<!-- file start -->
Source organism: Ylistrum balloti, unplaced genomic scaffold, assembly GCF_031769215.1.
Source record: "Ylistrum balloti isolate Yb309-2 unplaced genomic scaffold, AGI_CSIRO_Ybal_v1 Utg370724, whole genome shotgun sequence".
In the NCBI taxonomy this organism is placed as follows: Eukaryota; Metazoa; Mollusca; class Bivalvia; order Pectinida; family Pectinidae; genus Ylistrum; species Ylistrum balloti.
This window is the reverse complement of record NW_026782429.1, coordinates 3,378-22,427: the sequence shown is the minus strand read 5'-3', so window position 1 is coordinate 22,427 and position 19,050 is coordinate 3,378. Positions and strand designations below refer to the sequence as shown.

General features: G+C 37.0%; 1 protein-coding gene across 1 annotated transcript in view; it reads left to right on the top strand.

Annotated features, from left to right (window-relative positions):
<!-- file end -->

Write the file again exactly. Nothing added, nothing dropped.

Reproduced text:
Source organism: Ylistrum balloti, unplaced genomic scaffold, assembly GCF_031769215.1.
Source record: "Ylistrum balloti isolate Yb309-2 unplaced genomic scaffold, AGI_CSIRO_Ybal_v1 Utg370724, whole genome shotgun sequence".
In the NCBI taxonomy this organism is placed as follows: Eukaryota; Metazoa; Mollusca; class Bivalvia; order Pectinida; family Pectinidae; genus Ylistrum; species Ylistrum balloti.
This window is the reverse complement of record NW_026782429.1, coordinates 3,378-22,427: the sequence shown is the minus strand read 5'-3', so window position 1 is coordinate 22,427 and position 19,050 is coordinate 3,378. Positions and strand designations below refer to the sequence as shown.

General features: G+C 37.0%; 1 protein-coding gene across 1 annotated transcript in view; it reads left to right on the top strand.

Annotated features, from left to right (window-relative positions):